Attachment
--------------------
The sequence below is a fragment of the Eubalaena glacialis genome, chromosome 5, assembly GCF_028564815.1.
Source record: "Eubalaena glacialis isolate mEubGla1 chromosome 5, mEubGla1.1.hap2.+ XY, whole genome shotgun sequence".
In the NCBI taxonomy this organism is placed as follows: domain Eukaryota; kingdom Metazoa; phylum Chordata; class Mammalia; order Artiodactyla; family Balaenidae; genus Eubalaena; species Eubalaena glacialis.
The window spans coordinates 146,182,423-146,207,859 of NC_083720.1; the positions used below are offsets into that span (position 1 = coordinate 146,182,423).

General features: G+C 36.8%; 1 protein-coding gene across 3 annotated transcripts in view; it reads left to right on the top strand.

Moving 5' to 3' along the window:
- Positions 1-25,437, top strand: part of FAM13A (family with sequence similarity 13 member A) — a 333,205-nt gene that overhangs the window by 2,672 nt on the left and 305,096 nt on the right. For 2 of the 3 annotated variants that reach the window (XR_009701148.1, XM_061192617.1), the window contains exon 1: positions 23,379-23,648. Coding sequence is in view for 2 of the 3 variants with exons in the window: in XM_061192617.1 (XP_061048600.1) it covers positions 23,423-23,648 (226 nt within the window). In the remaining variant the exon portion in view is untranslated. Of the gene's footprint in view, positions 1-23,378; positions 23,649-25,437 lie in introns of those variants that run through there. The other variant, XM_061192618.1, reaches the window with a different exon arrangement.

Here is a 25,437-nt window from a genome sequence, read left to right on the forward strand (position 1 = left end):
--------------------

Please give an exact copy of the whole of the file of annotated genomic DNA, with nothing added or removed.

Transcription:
The sequence below is a fragment of the Eubalaena glacialis genome, chromosome 5, assembly GCF_028564815.1.
Source record: "Eubalaena glacialis isolate mEubGla1 chromosome 5, mEubGla1.1.hap2.+ XY, whole genome shotgun sequence".
In the NCBI taxonomy this organism is placed as follows: domain Eukaryota; kingdom Metazoa; phylum Chordata; class Mammalia; order Artiodactyla; family Balaenidae; genus Eubalaena; species Eubalaena glacialis.
The window spans coordinates 146,182,423-146,207,859 of NC_083720.1; the positions used below are offsets into that span (position 1 = coordinate 146,182,423).

General features: G+C 36.8%; 1 protein-coding gene across 3 annotated transcripts in view; it reads left to right on the top strand.

Moving 5' to 3' along the window:
- Positions 1-25,437, top strand: part of FAM13A (family with sequence similarity 13 member A) — a 333,205-nt gene that overhangs the window by 2,672 nt on the left and 305,096 nt on the right. For 2 of the 3 annotated variants that reach the window (XR_009701148.1, XM_061192617.1), the window contains exon 1: positions 23,379-23,648. Coding sequence is in view for 2 of the 3 variants with exons in the window: in XM_061192617.1 (XP_061048600.1) it covers positions 23,423-23,648 (226 nt within the window). In the remaining variant the exon portion in view is untranslated. Of the gene's footprint in view, positions 1-23,378; positions 23,649-25,437 lie in introns of those variants that run through there. The other variant, XM_061192618.1, reaches the window with a different exon arrangement.

Here is a 25,437-nt window from a genome sequence, read left to right on the forward strand (position 1 = left end):